I did not know this. Being a giant relative to cockroaches, I’d only imagined mashing the whole animal into a pulpy mass between my molars, but apparently, with a lesser size difference, one can be a connoisseur of the flavors of different meats in the prey animal, and appreciate the subtleties of the meal. As the emerald jewel wasp does.
And so, in another attempt to win his students’ attention, the scientist set out to film an emerald jewel wasp larva as it feasted on the cockroach from within.
“That’s the way science often unfolds for me,” said Dr. Catania, the author of “Great Adaptations.” “I’m looking at something out of curiosity, or art.”
This is how he ended up capturing the larva’s taste for cockroach heart. But he made an unexpected discovery: After eating the heart of the cockroach, the wasp larva started gnawing at its quarry’s trachea, the insect equivalent of lungs. This caused air to leak out of the cockroach’s respiratory system and into its body cavity, air that the wasp larva then eagerly slurped up.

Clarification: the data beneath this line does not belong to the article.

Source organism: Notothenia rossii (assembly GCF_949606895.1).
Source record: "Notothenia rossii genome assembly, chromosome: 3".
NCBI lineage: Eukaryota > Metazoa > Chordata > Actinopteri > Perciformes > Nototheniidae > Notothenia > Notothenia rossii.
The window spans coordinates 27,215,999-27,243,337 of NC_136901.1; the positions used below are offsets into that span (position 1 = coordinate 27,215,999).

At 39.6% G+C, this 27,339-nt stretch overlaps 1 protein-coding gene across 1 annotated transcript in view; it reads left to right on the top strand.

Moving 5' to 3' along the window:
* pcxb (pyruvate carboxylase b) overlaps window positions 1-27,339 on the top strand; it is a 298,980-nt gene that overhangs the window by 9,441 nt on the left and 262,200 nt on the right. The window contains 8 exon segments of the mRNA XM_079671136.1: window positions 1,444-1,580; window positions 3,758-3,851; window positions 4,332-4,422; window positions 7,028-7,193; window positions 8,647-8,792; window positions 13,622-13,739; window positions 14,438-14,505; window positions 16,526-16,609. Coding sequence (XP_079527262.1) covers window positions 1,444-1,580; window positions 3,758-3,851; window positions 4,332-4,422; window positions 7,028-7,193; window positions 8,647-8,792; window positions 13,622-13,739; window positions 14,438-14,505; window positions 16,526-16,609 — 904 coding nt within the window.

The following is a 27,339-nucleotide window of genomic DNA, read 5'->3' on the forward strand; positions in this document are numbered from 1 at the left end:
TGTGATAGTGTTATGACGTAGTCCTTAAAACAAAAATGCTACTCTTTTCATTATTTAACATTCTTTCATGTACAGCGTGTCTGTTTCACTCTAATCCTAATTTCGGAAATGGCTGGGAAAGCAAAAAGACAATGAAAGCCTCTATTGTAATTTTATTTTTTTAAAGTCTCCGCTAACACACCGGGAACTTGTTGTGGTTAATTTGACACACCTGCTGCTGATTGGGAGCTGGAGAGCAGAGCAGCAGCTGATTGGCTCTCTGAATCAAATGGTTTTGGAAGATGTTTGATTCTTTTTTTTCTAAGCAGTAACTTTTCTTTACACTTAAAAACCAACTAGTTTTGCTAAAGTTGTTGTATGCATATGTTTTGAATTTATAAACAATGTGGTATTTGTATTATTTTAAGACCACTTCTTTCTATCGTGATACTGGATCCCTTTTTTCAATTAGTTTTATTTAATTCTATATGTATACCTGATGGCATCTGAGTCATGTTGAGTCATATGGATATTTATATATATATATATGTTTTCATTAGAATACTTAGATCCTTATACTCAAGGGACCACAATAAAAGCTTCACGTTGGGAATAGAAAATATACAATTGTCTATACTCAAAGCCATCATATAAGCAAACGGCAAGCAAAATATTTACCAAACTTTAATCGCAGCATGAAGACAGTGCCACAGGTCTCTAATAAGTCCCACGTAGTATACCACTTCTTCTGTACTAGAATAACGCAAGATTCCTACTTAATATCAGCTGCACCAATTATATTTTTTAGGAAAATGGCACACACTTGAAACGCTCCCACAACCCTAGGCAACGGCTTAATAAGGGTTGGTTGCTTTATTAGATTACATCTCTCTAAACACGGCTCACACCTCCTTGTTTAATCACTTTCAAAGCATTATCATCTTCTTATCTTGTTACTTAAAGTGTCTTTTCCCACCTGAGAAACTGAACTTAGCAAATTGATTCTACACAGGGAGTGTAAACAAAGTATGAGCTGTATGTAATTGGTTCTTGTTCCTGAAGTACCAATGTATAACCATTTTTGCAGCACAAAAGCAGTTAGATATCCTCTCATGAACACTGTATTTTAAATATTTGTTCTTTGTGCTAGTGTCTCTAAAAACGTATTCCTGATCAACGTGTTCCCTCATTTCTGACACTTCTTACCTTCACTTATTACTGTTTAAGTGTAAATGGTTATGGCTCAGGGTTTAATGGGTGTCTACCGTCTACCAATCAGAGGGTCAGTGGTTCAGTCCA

In other words, the emerald jewel wasp both eats the cockroach’s heart out and takes its breath away.
After performing the experiment two dozen times, Dr. Catania was able to show that not only do the air bubbles allow the larva to breathe while fully inside the cockroach’s body, but they also give the little hell-raiser a metabolic boost. Once the air bubbles appear, the larvae start to chew faster, which Dr. Catania documented this year in a study published in the journal Current Biology.
Now that’s an interesting twist. When you’re head first in the gooey, slimy, liquid interior of the victim you’re eating, respiration becomes a problem — so you suck air out of its respiratory system. Brilliant! I’ll remember that next time I dive into the body of an animal 50 times my size.
There’s a video if you’d like to see a living cockroach heart get eaten by a wasp. It’s cute and heartwarming.